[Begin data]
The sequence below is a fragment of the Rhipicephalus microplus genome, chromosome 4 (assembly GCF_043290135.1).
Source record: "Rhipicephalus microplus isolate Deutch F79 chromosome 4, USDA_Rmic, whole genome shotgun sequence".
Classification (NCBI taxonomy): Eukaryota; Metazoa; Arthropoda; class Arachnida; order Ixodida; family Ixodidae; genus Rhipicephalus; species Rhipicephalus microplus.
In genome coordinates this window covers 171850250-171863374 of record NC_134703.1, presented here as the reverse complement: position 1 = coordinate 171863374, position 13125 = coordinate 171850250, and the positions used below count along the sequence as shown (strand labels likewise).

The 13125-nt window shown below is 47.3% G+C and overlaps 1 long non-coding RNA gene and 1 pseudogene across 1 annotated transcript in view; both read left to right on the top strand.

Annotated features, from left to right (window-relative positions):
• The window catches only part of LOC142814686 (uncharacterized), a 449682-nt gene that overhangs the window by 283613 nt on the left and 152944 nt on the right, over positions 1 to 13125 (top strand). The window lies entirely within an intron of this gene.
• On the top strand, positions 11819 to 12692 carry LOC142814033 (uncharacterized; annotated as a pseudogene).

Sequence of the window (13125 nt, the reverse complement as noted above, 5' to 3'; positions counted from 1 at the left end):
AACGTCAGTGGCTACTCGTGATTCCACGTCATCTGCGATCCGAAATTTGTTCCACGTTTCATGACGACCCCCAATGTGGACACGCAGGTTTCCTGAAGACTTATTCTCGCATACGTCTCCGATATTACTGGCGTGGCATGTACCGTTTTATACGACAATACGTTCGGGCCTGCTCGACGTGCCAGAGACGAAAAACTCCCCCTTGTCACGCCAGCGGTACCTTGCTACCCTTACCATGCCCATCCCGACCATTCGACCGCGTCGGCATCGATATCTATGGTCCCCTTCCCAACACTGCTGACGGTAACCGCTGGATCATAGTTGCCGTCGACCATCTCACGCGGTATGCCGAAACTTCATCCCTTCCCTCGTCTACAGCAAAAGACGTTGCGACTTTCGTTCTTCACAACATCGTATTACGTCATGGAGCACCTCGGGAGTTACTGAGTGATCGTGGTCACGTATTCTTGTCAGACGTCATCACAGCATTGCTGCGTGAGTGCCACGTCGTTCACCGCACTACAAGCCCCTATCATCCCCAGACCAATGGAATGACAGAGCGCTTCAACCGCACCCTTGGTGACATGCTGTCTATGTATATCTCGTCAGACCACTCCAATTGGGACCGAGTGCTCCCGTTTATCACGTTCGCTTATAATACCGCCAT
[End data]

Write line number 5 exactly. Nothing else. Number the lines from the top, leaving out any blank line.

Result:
The 13125-nt window shown below is 47.3% G+C and overlaps 1 long non-coding RNA gene and 1 pseudogene across 1 annotated transcript in view; both read left to right on the top strand.